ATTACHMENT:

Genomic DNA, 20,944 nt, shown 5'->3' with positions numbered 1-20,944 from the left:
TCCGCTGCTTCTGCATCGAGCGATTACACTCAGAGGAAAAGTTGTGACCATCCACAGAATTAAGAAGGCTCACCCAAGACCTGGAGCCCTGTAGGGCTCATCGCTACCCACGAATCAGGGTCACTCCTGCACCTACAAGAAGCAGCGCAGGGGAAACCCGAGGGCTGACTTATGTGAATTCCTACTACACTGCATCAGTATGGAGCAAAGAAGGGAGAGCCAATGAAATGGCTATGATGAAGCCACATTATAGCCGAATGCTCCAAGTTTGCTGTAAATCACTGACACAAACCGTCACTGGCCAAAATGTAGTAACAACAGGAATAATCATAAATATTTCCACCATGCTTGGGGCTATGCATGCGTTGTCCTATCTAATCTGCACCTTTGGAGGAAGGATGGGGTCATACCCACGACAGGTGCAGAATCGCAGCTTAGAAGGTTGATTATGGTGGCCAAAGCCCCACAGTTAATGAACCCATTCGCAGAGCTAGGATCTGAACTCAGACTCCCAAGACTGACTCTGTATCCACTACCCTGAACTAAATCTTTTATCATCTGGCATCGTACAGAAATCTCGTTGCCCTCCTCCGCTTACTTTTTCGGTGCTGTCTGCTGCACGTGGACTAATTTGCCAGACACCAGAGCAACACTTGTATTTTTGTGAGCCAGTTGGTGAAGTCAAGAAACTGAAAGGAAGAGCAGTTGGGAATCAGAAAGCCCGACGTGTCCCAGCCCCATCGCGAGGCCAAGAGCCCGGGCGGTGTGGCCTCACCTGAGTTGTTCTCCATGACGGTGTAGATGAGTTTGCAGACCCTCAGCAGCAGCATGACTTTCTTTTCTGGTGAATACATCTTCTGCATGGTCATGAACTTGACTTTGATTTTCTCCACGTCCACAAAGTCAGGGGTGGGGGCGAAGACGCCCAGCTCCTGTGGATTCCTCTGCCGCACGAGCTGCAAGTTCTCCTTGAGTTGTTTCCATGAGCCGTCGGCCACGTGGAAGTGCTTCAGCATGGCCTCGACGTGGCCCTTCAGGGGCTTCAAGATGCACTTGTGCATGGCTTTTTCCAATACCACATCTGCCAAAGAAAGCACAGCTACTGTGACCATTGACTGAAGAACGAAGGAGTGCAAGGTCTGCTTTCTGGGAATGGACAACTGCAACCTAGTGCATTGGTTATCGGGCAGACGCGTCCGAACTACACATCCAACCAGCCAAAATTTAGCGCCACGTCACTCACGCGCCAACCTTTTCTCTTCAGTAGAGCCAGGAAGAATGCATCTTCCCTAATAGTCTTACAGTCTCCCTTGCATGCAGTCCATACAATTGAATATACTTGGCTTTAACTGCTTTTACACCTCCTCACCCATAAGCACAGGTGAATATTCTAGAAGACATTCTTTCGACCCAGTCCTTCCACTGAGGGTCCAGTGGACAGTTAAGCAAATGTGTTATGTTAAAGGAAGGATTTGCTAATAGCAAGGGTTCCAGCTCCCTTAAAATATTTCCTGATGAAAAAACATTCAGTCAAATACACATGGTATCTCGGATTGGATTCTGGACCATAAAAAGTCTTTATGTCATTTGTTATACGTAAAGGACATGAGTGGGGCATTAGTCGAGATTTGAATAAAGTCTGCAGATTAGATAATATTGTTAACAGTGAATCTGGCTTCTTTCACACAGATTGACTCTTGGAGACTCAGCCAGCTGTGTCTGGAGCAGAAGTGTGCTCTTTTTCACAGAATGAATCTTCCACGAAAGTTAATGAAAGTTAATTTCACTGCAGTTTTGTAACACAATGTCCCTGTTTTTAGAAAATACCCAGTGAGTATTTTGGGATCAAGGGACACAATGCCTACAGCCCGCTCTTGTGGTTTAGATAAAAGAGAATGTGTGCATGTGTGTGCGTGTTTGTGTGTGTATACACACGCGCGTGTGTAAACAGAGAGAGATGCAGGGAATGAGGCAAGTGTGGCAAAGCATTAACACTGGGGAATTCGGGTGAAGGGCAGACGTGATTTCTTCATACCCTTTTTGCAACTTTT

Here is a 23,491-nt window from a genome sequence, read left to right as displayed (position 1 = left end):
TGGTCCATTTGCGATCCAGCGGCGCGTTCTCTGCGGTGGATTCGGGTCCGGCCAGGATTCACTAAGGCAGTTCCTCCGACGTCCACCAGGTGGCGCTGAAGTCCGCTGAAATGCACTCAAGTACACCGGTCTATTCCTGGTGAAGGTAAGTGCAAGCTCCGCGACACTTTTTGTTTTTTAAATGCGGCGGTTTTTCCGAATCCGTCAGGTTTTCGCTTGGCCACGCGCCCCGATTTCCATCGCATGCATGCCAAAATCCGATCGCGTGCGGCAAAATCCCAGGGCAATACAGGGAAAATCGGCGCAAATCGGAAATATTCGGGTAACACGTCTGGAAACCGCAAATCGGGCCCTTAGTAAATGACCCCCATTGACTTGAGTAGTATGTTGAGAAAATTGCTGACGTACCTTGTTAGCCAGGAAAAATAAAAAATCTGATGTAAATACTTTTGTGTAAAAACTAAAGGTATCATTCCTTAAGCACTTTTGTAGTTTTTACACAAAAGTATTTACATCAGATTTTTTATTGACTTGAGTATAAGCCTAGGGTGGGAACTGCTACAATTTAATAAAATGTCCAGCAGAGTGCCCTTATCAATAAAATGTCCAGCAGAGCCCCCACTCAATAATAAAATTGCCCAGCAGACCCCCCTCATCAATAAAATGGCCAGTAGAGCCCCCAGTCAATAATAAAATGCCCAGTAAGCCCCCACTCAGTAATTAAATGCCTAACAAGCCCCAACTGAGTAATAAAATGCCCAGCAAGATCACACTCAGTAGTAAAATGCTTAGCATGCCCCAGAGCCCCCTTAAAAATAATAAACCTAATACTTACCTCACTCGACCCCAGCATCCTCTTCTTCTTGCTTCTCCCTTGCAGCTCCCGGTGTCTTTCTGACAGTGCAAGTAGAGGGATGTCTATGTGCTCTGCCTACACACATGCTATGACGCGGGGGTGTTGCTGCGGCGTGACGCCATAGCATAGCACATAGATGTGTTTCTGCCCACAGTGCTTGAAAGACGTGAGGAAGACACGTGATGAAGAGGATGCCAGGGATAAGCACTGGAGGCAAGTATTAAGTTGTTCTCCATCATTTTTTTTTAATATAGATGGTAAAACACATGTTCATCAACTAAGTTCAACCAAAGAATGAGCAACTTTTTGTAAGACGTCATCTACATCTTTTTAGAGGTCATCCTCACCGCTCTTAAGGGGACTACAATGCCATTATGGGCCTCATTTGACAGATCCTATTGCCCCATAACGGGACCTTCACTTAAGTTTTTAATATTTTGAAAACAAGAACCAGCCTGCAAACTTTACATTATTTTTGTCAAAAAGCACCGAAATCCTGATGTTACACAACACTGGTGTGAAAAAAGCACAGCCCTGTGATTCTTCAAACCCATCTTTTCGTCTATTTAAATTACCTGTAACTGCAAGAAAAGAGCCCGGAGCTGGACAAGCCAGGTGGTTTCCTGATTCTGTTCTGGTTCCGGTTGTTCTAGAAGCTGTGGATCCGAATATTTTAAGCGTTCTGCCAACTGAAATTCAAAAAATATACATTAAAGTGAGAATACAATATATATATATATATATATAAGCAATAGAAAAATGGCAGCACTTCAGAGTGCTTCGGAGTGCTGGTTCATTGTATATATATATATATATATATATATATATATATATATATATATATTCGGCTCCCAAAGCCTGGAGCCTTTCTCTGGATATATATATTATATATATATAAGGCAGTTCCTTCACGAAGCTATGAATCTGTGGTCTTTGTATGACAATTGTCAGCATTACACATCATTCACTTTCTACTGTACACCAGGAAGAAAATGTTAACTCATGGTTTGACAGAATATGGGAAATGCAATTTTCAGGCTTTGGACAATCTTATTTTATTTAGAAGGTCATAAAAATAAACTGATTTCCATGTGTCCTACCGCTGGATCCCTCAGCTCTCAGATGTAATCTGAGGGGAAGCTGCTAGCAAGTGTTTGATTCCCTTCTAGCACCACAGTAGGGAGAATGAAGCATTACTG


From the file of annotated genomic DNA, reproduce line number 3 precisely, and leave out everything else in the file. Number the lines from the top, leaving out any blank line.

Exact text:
Here is a 23,491-nt window from a genome sequence, read left to right as displayed (position 1 = left end):